‘Much more than music’: RSL qualifications

Nina Kurij, Helen Blythe, David Mastracola
Wednesday, September 1, 2021

Often known for its Rockschool brand of graded music qualifications, RSL began offering vocational qualifications in 2005. Here, three teachers who deliver RSL Music Practitioners qualifications explain how the courses have increased musical engagement at their schools.


For context

In recent years, RSL's Music Practitioners (MUSPRA) qualifications have seen a surge in uptake nationally as many schools have adopted the units as part of a drive towards increased engagement and accessibility. RSL's vocational qualifications (VQs) contribute to performance measures at Levels 1, 2 and 3 and offer a non-genre or instrument specific opportunity to gain real life skills in performing, composition, technology and music business.

Well-rounded musicians: Leeds West Academy

The ethos of our music department is that we provide a varied and engaging music curriculum that develops a lifelong love of music and music making. As a department, we have seen an increasing number of students who really enjoy practical music making, and a shift towards areas such as DJing and Music Technology. When looking at our Key Stage 4 course choice, we found that the GCSE options on offer were not as accessible to all our students and the type of music making that they enjoy. When looking at alternative vocational options, we found RSL. It had been extremely successful for our post-16 students a few years before, but we had not explored the Level 2 options. We now deliver the RSL Level 2 Certificate in Performance for Music Practitioners (Performance Pathway) for all our students at KS4.

The major benefits are that we can tailor the course to the interests of the students, with some opting to focus on more technology-based units, while others focus on performance. The core units ensure that students understand how more contemporary music has developed over time and the key components in some relatable genres. Since the introduction of RSL to our curriculum, we have seen a big increase in students opting for music at KS4. The students are able to engage with music that they like to listen to and perform while developing their skills as well-rounded musicians.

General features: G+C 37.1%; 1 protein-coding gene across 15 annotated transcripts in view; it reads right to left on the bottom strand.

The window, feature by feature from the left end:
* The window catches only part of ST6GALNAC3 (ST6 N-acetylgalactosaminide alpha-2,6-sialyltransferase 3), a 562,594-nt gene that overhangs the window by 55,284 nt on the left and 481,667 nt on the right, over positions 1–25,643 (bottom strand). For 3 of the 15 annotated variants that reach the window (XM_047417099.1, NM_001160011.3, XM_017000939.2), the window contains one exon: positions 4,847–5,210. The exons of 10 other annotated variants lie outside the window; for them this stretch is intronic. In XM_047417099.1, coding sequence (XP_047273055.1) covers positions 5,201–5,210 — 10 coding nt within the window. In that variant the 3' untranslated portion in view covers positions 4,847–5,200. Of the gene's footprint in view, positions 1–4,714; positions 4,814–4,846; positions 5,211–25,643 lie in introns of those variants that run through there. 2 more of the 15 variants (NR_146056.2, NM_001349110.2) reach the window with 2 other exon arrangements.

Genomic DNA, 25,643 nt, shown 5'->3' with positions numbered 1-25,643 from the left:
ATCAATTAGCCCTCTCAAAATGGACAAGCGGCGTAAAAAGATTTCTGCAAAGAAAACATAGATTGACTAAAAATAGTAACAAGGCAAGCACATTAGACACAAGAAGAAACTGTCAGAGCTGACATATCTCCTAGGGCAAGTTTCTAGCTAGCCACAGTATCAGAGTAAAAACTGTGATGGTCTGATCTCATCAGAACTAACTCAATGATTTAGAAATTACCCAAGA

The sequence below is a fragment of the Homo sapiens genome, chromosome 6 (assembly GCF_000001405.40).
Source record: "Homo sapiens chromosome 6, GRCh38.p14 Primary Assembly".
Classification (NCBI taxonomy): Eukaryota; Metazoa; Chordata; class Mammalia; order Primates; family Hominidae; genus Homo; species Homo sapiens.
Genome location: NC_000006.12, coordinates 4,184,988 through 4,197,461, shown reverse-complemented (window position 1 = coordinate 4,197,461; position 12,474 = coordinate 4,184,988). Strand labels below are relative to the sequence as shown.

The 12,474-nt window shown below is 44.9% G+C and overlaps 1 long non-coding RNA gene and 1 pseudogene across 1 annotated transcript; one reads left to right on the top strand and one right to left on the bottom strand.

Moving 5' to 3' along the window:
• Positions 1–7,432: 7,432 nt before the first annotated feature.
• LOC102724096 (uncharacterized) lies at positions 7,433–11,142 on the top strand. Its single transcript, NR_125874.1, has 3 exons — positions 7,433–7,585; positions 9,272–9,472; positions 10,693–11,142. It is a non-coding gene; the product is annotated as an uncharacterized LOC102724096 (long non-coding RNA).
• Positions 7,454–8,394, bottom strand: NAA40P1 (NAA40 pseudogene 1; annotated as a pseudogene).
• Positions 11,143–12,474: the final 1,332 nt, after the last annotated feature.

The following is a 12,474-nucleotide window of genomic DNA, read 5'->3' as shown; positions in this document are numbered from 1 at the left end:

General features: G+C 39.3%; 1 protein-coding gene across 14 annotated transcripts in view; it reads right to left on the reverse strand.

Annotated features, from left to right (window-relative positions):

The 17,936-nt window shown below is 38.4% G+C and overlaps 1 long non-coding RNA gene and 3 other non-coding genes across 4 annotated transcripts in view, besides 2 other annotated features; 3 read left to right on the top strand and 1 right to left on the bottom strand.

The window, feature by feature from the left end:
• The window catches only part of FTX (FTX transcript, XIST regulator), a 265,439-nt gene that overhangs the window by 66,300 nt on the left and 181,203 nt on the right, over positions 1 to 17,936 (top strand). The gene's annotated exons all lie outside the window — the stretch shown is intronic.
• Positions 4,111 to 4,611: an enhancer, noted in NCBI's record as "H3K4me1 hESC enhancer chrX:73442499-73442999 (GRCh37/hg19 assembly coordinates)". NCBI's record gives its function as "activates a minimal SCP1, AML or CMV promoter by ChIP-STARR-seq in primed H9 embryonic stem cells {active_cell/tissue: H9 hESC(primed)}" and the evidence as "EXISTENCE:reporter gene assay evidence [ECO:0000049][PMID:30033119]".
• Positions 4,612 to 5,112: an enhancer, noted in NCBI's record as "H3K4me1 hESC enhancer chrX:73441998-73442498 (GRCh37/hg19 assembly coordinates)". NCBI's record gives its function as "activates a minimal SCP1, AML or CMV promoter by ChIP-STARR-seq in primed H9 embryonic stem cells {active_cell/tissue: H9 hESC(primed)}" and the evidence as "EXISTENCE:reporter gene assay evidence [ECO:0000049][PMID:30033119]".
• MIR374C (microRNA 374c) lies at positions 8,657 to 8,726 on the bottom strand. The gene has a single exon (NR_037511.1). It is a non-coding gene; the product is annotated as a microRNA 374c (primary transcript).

The course seems to reflect the changes in the creative industry and gives the students real industry focused training. We have now started to incorporate some of the additional resources that RSL has to offer, such as the RSL Classical resources and the graded music exams. It is fantastic to see students of all ability ranges and backgrounds able to engage in a music course and produce work that they can be proud of.

Flexible and relevant: The Bewdley School

With an increasing uptake at KS4, it is essential that we meet the needs of our talented and diverse students. Previously, we offered a traditional GCSE course at Level 2 with A Level Music and Music Technology at Level 3. However, despite the successful numbers at KS4, these were not translating into increased group sizes at Level 3. So, it was time for a review.

It was at this stage that we discovered RSL MUSPRA qualifications. With increased flexibility, live performance, and continual assessment, we knew that this was the right move for our students. We found that the strength of the course lies in its flexibility and range of relevant units – we can tailor the units to the need of our students. Additionally, students are impressed by the UCAS points attached to the Subsidiary and Extended Diplomas; these courses compliment their additional A Level choices at Level 3.

Our first cohort of Level 3 students achieved Distinctions across the board, and all gained places at BIMM; they were exceptional! The following cohort saw numbers more than double, and with this the suite of qualifications was broadened to include Music Technology and Extended Diploma. We have strengthened our links with local performance venues and recording studios to ensure that the units we offer are relevant and reflect real industry experiences, as is expected from the exam board.